12. Humor improves decision-making. “Positive moods prompt more flexible decision-making and wider-search behavior as well as greater analytic precision.”
  13. Humor increases the acceptance of new ideas. “Unconventional interactions can lower the barrier for people to posit novel things.”
  14. Humor triggers new connections. “Humor stimulates the right hemisphere of the brain, which, in turn, sets off divergent, creative thinking which allows individuals to see broader applications, novel connections and otherwise elusive relationships.”
  15. Humor enhances one’s ability to solve problems. “Studies have shown that simply watching comedy films can improve creative problem-solving skills.”

A well-developed sense of humor enhances communications, relationships and problem-solving. These are essential skills for anyone seeking a career in government.

Kennedy and Reagan used humor to their benefit. Presidents like Nixon and Ford did not. Remember what George Will said, “On a throne at the center of the sense of humor sits the capacity for irony, all which rests on a cheerful awareness of life’s incongruities. It is a genuine awareness, and no politician without it should be allowed near power.”


Joseph Novick is part of the GovLoop Featured Blogger program, where we feature blog posts by government voices from all across the country (and world!). To see more Featured Blogger posts, click here.

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Mary Kay Morrison

I believe that Andrew Tarvin (not Targin) is the person who wrote about the
benefits of humor. http://www.humorthatworks.com/benefits/30-benefits-of-humor-at-work/ . Drew is a member of AATH (Association for Applied and Therapeutic Humor). http://www.aath.org/ Several of us have similar posts about the benefits of humor on our resource pages. Do check us out and join us for our annual conference in San Diego April 12-15 to learn more information about humor and the benefits. We have an optional 3-hour grad course in Humor Studies offered at the conference as well as optional CME and CEU available.

Jon Mathis

I strongly believe that using more humor within government organizations would be beneficial. However, humor often requires taking a risk, and unfortunately the culture of most governmental organizations strongly discourages risk. I remember, as a GS-7 intern, giving a humorous title to a piece of guidance I’d written just to lighten up this dreary material a bit , handing it out only to my small immediate office, and then, the next day, standing in front of our Admiral having to explain myself. But I have heard of some successful uses of humor. The Center for Disease Control’s emergency preparedness instructions, cloaked as Zombie Preparedness (https://www.cdc.gov/phpr/zombie/index.htm) has been very successful. Do you know of any others?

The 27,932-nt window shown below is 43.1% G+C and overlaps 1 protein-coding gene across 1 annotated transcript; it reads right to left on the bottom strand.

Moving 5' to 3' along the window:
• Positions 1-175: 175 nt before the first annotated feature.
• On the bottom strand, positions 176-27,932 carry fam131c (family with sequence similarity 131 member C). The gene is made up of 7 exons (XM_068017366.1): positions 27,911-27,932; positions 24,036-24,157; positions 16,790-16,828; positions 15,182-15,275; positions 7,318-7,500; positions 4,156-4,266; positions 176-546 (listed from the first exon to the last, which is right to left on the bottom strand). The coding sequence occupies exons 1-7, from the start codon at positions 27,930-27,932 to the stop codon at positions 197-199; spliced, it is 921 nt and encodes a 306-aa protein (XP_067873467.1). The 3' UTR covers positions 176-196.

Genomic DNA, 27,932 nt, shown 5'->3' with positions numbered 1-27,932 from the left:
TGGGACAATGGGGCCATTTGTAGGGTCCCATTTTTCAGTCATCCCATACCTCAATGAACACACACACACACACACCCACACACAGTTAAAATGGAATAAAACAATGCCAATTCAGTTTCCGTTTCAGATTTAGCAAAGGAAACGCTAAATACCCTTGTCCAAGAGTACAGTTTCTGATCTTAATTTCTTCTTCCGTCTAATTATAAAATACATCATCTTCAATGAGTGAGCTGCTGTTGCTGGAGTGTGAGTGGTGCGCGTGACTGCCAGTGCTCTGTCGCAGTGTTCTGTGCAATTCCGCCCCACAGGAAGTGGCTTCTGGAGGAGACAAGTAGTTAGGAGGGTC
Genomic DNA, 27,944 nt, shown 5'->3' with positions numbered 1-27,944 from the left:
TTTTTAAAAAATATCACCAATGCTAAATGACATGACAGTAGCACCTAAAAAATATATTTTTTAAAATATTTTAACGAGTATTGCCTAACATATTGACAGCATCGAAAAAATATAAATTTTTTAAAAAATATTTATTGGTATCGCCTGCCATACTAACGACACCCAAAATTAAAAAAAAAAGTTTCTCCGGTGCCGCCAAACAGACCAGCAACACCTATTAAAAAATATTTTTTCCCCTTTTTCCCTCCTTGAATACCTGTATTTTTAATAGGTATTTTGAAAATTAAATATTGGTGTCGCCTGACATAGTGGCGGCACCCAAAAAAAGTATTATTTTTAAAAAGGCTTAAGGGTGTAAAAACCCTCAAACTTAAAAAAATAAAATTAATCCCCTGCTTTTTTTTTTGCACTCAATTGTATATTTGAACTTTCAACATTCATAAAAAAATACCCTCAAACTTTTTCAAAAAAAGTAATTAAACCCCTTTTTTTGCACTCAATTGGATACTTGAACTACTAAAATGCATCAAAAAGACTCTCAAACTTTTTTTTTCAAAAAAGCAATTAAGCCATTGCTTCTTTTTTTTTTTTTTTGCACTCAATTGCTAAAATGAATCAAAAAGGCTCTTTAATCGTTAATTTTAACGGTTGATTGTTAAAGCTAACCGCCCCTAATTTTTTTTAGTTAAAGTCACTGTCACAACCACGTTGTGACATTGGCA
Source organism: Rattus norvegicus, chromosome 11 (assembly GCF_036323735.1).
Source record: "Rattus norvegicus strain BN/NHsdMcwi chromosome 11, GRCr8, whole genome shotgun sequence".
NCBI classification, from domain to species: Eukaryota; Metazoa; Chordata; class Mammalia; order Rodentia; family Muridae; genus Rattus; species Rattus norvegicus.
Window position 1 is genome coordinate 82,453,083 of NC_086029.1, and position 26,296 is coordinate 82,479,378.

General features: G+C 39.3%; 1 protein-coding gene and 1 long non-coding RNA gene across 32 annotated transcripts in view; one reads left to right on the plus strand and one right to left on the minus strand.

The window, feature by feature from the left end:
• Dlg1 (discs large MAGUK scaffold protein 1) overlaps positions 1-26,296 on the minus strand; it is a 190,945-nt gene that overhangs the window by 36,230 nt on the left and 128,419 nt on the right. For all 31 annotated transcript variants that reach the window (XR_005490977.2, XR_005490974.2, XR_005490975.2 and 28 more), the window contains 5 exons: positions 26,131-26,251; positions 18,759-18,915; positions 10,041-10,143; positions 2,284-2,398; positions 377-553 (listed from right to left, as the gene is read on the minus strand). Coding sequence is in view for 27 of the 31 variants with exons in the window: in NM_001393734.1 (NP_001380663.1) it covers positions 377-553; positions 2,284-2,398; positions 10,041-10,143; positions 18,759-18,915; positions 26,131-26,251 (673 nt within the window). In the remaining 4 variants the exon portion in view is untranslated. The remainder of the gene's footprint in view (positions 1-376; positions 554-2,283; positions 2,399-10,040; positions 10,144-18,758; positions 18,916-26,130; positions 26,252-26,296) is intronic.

joey novick

I know that the Applied Improv Network had been working with international red cross for disaster presparedness.—http://improvforhumanity.org/about-2/


Humor is funny until your sense of humor conflicts with someone else’s – then you find yourself on the receiving end of something not so funny

Mark Hammer

Any time I see exhortations to employ humor, I am reminded of the old Woody Allen comedy “Bananas”. In the film, Allen’s character gets hooked up with a Central American revolutionary group, who successfully takeover from a dictator. Allen gets sent to New York to raise funds for the emerging republic. Dressed in a Castro-like getup, complete with manifestly fake beard, he is anxious before speaking to what must be a $1000-a-plate crowd, dressed in tuxes and sequins. His aide tells him not to be nervous, and to start off with a joke. In classic early Allen style, he approaches the podium, adjusts his glasses and says “I’m reminded of the humorous story of the farmer who had incestuous relations with all 5 of his daughters.” As you can well imagine, a deathly silence comes over the room, and all you can hear are the jaws hitting the floor, as taste and credulity exit the room.

To paraphrase comedian Ron White, “It’s not THAT you’re using humor. It’s WHAT humor you’re using.”. Humor in the workplace can be a remarkably effective tool, as articulated in the article. But it always needs to be humor that unites, rather than divides by being at someone’s expense. Some folks are skilled at differentiating the two and finding the humor that unites. Others can have poor judgment in such matters, and their attempts to inject levity leave many squirming, or feeling marginalized, at the very least.

Use humor responsibly.

June Philbrick

Humor is important. It helps people cope. Unfortunately some cannot see the humor in everyday situations. Some are easily offended or worried about being politically correct.


I think the key is to never single out a person, race, group, etc. “put down” humor is not funny. But the random foolishness common to all can be quite funny. Since I know myself the best, I usually joke about myself.